Members of the Save The Rock Creek Hills Park group and the surrounding Rock Creek Hills Citizens’ Association have sought to block the school and maintain the 13.4-acre park that the Maryland National Capital Park and Planning Commission (M-NCPPC) acquired from the Board of Education in 1990.
School opponents argued that the use of Program Open Space funds to improve the park was inconsistent with the reclamation terms of the transfer agreement under which the M-NCPPC took title to the property. The Planning Board also recommended against placing the school on the site of the park.
Rubin issued a declaratory judgment, stating ”neither the deed or the transfer agreement violated federal or state law. No statute has been violated.”
“This suit always struck me as incredibly frivolous,” said Rafe Petersen, a PTA Board member of Rosemary Hills Primary School with three kids in the school cluster. Petersen was also part of the original site selection committee. “A lot of us think it’s a little bit selfish of the people in that neighborhood. This after all is public land.”
MCPS is planning for the middle school to open in August 2017.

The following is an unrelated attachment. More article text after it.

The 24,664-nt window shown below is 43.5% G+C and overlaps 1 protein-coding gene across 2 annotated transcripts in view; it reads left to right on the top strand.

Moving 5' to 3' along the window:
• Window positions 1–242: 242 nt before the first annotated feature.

“This is really about our kids and any other further delays are only going to harm our children,” said Fritz Hirst, a cluster parent and another member of the site selection committee. “But I think all people of goodwill should realize that this school should move forward.”
John Robinson, president of the Rock Creek Hills Citizens’ Association, said his group was disappointed by the decision and is considering an appeal.
Photo via Montgomery Parks
Neighbors of the park (3701 Saul Rd.) and members of the Rock Creek Hills Citizens’ Association have vociferously challenged the MCPS decision to build there at virtually every step, prompting superintendent Joshua Starr to start a new site selection process, filing an unsuccessful appeal with the Maryland State Board of Education and last September filing suit in county court.
MCPS claims it can build on the park because the Board of Education owns it. It is the site of a former MCPS school, but the school system transferred the land to the Maryland National Capital Park and Planning Commission (M-NCPPC).
In November 2011, Starr said one of the reasons for starting a new site selection process was concern about the M-NCPPC’s use of open space funds to improve the park in the early 1990′s:
When the M-NCPPC developed the park in the early 1990s they accepted funds from the Program Open Space (POS). This is a program managed by the Maryland Department of Natural Resources to distribute funds from the Federal Land and Water Conservation Fund to preserve open space.